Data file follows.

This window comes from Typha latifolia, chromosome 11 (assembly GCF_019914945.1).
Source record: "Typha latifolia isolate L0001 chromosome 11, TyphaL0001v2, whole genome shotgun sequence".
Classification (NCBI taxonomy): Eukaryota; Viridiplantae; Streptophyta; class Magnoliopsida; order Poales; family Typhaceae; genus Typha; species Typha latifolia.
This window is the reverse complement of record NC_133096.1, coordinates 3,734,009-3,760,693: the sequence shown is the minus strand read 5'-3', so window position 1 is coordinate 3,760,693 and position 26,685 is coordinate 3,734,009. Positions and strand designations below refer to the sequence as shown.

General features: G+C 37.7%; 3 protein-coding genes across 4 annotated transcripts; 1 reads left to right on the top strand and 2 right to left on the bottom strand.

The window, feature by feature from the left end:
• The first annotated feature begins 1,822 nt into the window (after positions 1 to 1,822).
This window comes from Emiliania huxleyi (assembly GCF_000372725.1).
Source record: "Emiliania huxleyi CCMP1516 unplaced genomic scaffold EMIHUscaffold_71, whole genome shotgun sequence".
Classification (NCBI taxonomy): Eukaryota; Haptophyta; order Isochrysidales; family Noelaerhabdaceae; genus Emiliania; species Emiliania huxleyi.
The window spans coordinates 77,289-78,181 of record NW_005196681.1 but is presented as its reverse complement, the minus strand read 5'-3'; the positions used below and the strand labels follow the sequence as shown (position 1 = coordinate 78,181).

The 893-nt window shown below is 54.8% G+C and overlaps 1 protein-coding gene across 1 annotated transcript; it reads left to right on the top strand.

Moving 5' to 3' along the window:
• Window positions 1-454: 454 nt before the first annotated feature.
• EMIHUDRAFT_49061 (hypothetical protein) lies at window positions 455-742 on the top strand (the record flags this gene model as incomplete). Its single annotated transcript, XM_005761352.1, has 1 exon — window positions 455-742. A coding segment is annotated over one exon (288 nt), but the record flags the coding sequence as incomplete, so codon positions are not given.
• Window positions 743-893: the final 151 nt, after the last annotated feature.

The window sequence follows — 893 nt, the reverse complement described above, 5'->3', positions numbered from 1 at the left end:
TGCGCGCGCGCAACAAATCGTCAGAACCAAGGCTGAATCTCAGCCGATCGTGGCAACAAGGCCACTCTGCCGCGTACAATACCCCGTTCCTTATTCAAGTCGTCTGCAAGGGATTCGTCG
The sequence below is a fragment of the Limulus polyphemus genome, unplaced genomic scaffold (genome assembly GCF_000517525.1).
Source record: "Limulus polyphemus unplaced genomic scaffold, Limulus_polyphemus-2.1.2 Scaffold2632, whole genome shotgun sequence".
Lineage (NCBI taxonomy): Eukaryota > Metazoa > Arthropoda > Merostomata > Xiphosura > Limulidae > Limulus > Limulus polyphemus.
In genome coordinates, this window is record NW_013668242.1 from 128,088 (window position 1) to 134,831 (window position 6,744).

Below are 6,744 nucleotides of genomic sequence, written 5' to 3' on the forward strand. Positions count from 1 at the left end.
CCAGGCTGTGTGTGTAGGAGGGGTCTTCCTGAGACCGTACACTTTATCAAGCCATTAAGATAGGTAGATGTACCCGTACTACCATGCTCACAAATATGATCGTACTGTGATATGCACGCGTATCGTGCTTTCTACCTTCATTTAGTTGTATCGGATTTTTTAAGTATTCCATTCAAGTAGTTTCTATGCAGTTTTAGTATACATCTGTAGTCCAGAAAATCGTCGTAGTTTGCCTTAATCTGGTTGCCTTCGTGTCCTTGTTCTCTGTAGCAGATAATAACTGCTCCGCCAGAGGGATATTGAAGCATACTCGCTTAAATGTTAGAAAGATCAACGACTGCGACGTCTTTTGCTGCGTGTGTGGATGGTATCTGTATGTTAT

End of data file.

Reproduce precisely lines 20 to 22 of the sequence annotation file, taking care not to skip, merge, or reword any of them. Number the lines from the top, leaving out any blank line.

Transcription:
Source record: "Limulus polyphemus unplaced genomic scaffold, Limulus_polyphemus-2.1.2 Scaffold2632, whole genome shotgun sequence".
Lineage (NCBI taxonomy): Eukaryota > Metazoa > Arthropoda > Merostomata > Xiphosura > Limulidae > Limulus > Limulus polyphemus.
In genome coordinates, this window is record NW_013668242.1 from 128,088 (window position 1) to 134,831 (window position 6,744).